Summary: House Prices in Trouble
- A new European Central Bank (ECB) working paper estimates the impact of rising real rates on euro area house prices.
- It finds that an increase of the real interest rate from very low levels reduces real house prices by three to eight times more than pre-2016.
- We apply this result to the UK residential housing market, showing how nominal house prices could fall back to pre-GFC levels, wiping as much as 40% off property values by 2024.
Mortgages are the largest form of household debt. And, until recently, the cost of taking one out had never been lower (Chart 1). In September 2021, the average two-year fixed rate mortgage in the UK reached an historic low of 1.2%.
This changed in 2022, as central banks began to raise interest rates to tackle inflation. In the UK, the Bank of England’s policy rate is now at 4.25%, returning to levels last seen in the early 2000s (Chart 2).
How will this rise in the cost of borrowing affect house prices? A new ECB working paper looks at previous changes in house prices around interest rate rises in Europe. Typically, a 1pp rise in the real interest rate leads to roughly a 3% decline in real house prices. However, the authors believe this could be three- to eight-times larger this time around.
The aim is to uncover the relationship between real interest rates and real house prices. Much of the literature assumes this to be linear, but the authors test whether a non-linear relationship (i.e., larger house price changes at higher or lower interest rates), is better suited. And it is.
A non-linear model can explain movements between the two variables 1.2-3.5pp better than a linear one. Moreover, the non-linear relationship gains even more explanatory power over a linear one towards the end of the sample, when the cost of borrowing was particularly low.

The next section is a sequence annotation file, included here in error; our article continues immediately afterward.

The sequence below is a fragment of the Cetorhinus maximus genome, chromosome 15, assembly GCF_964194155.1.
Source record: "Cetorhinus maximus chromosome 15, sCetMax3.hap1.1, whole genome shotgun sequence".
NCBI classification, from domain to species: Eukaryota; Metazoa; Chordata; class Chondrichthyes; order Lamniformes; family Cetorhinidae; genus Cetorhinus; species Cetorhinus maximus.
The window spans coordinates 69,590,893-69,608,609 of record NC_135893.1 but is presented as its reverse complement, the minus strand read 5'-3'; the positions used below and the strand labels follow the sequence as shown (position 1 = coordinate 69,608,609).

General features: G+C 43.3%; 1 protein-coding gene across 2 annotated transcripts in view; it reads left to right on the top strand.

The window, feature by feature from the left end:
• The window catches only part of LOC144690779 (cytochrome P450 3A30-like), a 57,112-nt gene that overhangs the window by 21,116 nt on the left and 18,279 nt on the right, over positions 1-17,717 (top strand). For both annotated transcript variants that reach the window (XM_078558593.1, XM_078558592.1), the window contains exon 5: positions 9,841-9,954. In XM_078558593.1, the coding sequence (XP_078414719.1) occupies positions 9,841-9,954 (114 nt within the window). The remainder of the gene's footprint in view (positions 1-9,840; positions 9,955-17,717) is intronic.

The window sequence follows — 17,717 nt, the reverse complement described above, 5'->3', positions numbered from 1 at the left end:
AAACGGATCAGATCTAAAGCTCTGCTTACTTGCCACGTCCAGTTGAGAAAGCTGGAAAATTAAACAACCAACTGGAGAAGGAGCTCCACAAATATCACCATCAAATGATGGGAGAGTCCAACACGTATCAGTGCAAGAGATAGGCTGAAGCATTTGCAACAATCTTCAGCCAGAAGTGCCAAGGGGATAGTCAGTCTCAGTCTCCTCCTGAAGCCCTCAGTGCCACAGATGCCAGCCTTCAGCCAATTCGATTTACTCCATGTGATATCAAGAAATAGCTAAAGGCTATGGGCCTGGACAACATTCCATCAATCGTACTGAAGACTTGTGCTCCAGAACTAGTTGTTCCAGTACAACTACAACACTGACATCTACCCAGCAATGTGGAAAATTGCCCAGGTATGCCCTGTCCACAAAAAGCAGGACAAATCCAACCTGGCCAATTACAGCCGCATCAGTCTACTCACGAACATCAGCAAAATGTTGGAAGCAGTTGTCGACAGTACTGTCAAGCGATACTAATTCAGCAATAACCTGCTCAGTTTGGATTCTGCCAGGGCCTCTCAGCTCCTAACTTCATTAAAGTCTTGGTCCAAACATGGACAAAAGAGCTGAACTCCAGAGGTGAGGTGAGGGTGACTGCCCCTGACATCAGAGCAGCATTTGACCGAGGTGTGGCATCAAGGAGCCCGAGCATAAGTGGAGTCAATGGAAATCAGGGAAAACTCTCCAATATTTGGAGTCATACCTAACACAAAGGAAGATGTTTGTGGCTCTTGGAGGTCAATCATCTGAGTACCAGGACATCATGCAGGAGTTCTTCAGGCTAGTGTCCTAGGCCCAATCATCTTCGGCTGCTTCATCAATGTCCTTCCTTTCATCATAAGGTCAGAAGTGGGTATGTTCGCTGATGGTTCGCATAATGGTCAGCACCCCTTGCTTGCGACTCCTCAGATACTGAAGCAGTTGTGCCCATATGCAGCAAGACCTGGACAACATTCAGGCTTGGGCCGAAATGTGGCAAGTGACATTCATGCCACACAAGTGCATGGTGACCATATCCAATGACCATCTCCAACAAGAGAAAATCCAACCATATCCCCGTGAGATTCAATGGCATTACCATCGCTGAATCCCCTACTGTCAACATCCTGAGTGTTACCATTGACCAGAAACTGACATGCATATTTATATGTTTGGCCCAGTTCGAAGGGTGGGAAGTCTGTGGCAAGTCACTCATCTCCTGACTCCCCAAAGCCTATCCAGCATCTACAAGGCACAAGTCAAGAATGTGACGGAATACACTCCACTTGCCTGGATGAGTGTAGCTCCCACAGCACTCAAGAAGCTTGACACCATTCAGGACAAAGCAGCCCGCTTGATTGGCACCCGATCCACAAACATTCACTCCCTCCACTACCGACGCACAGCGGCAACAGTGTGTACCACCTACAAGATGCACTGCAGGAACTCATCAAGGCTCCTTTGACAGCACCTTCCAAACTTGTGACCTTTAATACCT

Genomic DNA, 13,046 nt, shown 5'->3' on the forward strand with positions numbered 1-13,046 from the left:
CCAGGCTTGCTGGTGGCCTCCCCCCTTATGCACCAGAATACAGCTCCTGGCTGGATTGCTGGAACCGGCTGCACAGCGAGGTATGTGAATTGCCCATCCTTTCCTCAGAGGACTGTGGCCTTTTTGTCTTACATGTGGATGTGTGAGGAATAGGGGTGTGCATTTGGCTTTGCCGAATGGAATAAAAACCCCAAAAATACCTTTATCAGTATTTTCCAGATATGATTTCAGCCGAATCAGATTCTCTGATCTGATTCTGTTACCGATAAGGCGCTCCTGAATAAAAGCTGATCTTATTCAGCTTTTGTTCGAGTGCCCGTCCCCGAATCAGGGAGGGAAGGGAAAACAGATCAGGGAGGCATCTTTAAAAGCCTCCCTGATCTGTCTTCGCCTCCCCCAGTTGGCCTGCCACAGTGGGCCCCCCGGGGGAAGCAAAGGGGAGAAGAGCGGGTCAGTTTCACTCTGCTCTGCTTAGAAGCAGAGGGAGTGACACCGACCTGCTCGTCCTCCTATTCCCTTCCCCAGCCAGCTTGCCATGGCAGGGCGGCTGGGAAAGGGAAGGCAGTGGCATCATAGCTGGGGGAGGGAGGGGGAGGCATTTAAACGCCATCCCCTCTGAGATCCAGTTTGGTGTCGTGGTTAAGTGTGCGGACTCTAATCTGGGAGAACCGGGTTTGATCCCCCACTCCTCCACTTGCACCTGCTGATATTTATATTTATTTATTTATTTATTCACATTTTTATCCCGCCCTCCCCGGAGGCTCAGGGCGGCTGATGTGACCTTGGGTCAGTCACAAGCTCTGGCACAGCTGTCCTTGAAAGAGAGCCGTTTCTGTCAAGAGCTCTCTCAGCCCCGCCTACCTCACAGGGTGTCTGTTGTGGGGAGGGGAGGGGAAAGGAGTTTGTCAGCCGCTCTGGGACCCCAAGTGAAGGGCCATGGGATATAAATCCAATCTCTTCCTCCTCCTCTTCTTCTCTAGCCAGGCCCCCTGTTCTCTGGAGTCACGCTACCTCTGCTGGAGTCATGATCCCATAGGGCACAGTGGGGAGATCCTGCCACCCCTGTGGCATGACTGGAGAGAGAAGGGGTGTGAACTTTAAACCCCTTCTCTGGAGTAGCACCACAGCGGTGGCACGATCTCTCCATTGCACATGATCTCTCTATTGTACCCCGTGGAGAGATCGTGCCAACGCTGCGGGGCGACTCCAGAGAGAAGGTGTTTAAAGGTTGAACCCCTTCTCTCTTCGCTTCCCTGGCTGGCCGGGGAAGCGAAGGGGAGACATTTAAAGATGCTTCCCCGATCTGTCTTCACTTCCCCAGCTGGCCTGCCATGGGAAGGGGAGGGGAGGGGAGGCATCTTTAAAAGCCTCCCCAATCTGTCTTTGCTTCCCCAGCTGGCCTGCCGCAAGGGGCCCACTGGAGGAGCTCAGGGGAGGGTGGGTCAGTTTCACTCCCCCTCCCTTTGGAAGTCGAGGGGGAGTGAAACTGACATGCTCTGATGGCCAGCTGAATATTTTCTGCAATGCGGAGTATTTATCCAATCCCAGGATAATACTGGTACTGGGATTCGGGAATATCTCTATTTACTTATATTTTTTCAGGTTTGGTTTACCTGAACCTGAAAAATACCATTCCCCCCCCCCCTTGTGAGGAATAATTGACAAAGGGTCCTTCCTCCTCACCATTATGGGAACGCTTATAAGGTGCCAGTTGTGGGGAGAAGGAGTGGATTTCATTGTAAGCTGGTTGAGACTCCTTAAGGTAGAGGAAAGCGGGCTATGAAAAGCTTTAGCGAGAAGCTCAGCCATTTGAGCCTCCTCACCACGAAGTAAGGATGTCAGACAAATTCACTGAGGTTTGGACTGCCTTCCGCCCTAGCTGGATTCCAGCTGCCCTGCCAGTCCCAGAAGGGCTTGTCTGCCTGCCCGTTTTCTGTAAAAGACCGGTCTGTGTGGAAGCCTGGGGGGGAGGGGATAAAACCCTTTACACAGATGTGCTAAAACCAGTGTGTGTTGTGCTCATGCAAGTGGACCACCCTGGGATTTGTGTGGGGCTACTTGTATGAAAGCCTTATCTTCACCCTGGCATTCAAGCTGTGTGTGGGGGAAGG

In numbers, the authors find that a 0.1pp increase in real mortgage rates leads to an average euro area real house price decline of 2.41%. That is huge. It is three- to eight-times higher than existing literature suggests. It is also twice as large as the predicted decline pre-2013, when the real cost of mortgages was closer to 1.5% (Chart 3).
The Implications for the UK: House Prices Falling Fast
Nationwide Building Society, the timeliest source of actual house prices in the UK, today recorded an -0.8% fall on the month. This was a larger-than-forecasted monthly decline, and annually, house prices are now 3.1% lower than the same time last year.
This should be no surprise given the results from the ECB paper. But just how low might these prices go?
Firstly, we need to distinguish between real and nominal house prices. Nationwide publishes nominal house prices, while the paper discusses changes in real terms. So, we need to convert the Nationwide’s data into real prices, which is done by deflating the series by the CPI index.
Moreover, the authors also discuss the real cost of borrowing, not the Bank of England’s nominal interest rate. While the cost of borrowing is intricately linked to the interest rate, a mortgage rate (say, a two-year fixed rate) would be more applicable if we are looking at how expensive it is for individuals when buying a home.
To calculate the ‘real’ cost of borrowing, the authors use long-run inflation expectations, rather than the actual inflation rate. This is because interest rates, and therefore people’s willingness to borrow, are typically linked to the outlook of inflation, rather than the current level of inflation.
Below, we have real UK house prices (Chart 4) and the real cost of borrowing (Chart 5) from 2006. House prices in nominal terms reached record highs last year (£270,000), but in real terms they had only just returned to pre-GFC levels. Meanwhile, the real cost of borrowing reached its lowest point on record by the start of 2022.